An Offer They Couldn't Refuse

02 July 2016 

We’ve all passed them on the boardwalks, the musty Old Time Photo shops, where customers line up in droves to have portraits taken in gangster, flapper, cowboy or pirate attire, against antiquated backdrops, holding timeworn props. Otherwise-respectable adults set their minivan keys and docksiders on meager benches in the dressing rooms, and slip into fishnet stockings or pin-striped suits, to pose on bar stools with money bags and Tommy Guns. Small children, whose parents fret over every non-organic element in their daily lunches, are posed in fringed and feathered headgear, holding empty whiskey bottles. Why? Because dress-up is fun and irony is funny. 

That is, at least, what those who heartily enjoy the Old Time experience, believe. 

Being an enthusiast, myself, I have, again and again, over the past five years, on our annual summer vacation, attempted to convince my closest chums to have a group photo taken at one of these beach-side establishments, only to be shot down on a yearly basis, for all kinds of reasons: I don’t want to wear clothes that other people wear; the whole thing is weird; I don’t feel like going there; I’d rather die, and so on. I can, however, be persistent, and pitched it to the BFF, yet again, as we sipped morning coffee on the deck. 

“Come on. It’ll be hilarious. We can check it off the bucket list, and I’ll never mention it again,” I suggested. 

“I don’t have a bucket list,” she answered, with eyes as level as laser beams, “I have a list of ridiculous things you’ve made me do throughout my life.” Disbelieving, I searched her face for a trace of jest, but she continued, “And if I had never done any of those things, my life would still be fulfilling.” 

“But not as much fun,” I quickly interjected, entirely convinced that that was her next intended line. 

“Maybe not. But still perfectly fine,” she replied steadily, with a smile. 

For a nanosecond she had me convinced, then I determined… Nope. Deep down, she absolutely wants to get an Old Time photo taken. They all do. Who wouldn’t? 

As luck would have it, the only storm during our sunny, beach-weather week rolled in shortly after that conversation, and as 14 of us sat in the living room, 13 of whom were desperately trying to devise alternative ways to spend the afternoon, I made my case again, emphasizing the promise, “… and when it’s over, I will never ask again. Ever.”  The room fell silent with awe when the BFF’s husband, the toughest nut to crack on this case, piped up flatly and unexpectedly, “I’m in.” Eyes darted around the room at each other. If he was in, that meant we were all in.  After five years, the stars aligned; thus, with a complete lack of something better to do, we were on our way. 

“You guys are going to love this!” I assured them, as our large lot piled into two minivans. Love is a funny word, though. It has a lot of variation, as I was reminded a bit later.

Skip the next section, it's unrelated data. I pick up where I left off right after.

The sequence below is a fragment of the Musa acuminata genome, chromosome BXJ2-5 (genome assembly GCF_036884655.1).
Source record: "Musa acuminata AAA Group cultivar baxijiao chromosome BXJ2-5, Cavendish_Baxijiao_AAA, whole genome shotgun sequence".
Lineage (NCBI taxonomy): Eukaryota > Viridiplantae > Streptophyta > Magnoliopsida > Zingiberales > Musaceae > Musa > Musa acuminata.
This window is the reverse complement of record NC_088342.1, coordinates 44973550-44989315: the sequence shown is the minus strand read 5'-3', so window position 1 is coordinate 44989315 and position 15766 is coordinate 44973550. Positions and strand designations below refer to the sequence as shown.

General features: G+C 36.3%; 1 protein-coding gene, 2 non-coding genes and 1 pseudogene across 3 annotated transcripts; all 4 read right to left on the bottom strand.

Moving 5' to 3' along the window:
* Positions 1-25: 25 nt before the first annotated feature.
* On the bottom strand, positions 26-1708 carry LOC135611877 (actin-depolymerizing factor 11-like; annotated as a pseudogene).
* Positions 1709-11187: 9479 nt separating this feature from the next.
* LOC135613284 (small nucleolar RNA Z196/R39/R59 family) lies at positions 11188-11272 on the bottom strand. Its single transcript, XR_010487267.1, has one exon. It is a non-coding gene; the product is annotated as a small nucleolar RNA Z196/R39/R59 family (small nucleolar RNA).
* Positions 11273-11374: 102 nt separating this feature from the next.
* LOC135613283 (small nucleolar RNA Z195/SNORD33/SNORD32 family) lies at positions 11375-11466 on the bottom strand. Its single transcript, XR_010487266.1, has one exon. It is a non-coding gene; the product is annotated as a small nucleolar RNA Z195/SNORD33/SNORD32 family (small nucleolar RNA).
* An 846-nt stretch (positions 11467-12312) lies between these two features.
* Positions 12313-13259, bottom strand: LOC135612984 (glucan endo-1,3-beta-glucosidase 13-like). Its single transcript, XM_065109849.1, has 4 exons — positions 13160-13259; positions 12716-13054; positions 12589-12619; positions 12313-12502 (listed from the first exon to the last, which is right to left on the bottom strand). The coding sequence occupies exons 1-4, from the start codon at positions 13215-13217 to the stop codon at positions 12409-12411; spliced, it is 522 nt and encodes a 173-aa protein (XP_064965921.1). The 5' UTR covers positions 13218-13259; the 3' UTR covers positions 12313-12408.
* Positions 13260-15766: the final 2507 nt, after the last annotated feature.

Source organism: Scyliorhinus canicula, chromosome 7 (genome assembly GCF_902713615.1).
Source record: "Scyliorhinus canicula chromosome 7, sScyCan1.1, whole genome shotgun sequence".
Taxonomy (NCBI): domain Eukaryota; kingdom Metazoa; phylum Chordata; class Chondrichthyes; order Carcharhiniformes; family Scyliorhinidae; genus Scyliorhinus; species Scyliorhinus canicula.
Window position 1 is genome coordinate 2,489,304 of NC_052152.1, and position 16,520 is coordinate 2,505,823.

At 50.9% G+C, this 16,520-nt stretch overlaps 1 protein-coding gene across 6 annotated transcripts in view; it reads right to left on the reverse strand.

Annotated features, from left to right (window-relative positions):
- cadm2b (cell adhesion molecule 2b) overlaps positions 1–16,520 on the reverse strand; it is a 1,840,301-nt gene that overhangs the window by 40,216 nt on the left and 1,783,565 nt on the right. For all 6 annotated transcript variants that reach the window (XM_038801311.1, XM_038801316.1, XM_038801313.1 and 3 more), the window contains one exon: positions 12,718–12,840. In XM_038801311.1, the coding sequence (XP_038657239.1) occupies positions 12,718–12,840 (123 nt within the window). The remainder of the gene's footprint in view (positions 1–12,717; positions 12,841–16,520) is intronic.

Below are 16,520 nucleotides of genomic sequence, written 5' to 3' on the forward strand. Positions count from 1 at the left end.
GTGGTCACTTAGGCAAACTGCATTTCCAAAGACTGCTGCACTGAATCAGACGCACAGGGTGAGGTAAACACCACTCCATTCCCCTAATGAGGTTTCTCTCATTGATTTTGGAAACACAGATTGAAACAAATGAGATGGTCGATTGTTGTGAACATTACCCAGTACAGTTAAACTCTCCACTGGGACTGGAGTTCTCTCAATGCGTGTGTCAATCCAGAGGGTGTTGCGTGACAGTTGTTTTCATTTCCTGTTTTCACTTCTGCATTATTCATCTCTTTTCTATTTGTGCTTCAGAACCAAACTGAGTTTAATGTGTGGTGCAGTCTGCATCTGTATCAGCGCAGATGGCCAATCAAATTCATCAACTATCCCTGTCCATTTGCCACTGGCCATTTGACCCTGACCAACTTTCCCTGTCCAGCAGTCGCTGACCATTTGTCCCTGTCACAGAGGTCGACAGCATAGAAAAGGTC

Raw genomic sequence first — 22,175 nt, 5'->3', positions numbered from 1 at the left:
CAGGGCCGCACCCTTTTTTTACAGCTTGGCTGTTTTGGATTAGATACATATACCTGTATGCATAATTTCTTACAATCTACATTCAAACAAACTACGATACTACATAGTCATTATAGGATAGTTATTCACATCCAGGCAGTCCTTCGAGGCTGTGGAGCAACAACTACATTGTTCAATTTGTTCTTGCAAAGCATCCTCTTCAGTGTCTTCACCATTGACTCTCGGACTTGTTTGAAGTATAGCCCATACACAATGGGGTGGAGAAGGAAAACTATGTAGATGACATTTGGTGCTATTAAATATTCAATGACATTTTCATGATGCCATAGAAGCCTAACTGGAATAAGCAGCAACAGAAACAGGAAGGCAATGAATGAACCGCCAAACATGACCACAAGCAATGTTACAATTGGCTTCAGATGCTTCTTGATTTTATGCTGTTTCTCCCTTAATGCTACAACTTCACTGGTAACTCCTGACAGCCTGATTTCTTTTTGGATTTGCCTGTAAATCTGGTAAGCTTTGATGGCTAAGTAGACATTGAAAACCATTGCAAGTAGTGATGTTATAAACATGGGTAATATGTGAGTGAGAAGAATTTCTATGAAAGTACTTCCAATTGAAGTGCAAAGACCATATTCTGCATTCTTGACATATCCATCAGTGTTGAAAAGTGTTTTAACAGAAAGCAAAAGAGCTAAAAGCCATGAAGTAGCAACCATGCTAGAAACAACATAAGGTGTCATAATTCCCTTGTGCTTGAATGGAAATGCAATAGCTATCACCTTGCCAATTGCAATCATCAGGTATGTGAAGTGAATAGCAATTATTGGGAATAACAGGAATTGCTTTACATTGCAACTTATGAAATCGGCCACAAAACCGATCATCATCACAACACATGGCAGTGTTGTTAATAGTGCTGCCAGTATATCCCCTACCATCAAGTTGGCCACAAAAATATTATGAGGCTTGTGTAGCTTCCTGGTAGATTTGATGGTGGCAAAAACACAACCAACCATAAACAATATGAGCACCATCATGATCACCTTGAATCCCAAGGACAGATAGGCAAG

Being a drop-in business, there’s no time for dillydallying or lollygagging in the Old Time Photo studios, especially with a crew as gigantic as ours. Almost as soon as we set foot in the place, a photographer and her assistant sized us up, one by one, handing out costumes and accessories, lacing the backs of the dresses, and covering whatever didn’t fit with ties and feathered boas. Within minutes, all 14 of us were placed strategically around a saloon scene, answering the assistant, who requested our individual prop preferences with a repetitive, “Gun, bottle or money bags?”  Most chose guns, and aimed them at me. 

At that moment, a moment when the joyfulness of a realized plan was overcome by deafening, awkward silence, it occurred to me for the very first time… I really don’t think they want to be here. Each of my beloved friends’ faces was marked with varying degrees of discomfort, awakening me to the reality that it was more than lackluster enthusiasm that kept them from doing this for five years – it was that they really, truly detested the notion of dressing up for an Old Time Photo. From behind the camera, the photographer instructed, “Nobody smile.” This was not a problem. 

When the photo shoot ended, and our squished-up group dismounted the bar, and dispersed throughout the room, tugging wildly to remove red neckties and strings of white pearls, I told the BFFs, “Right before she took the picture, I realized that none of you were having fun.” They laughed in agreement. “Then why did you do it?” I asked. 

“Because we love you. This was the one thing you wanted from us, for five years, and we love you.” Well, if that ain’t the cat’s pajamas. 

When it was over, and everyone was in their own clothes, seated contentedly around a restaurant table, the smiles started cracking, partly because, as suspected, the experience made for an outstanding memory, and the finished product, itself, was worth a thousand words; moreover, perhaps, it was because they know I’m a woman of my word and as such, can never, ever ask them to endure it again.  Ever. That was an offer they couldn't refuse. 


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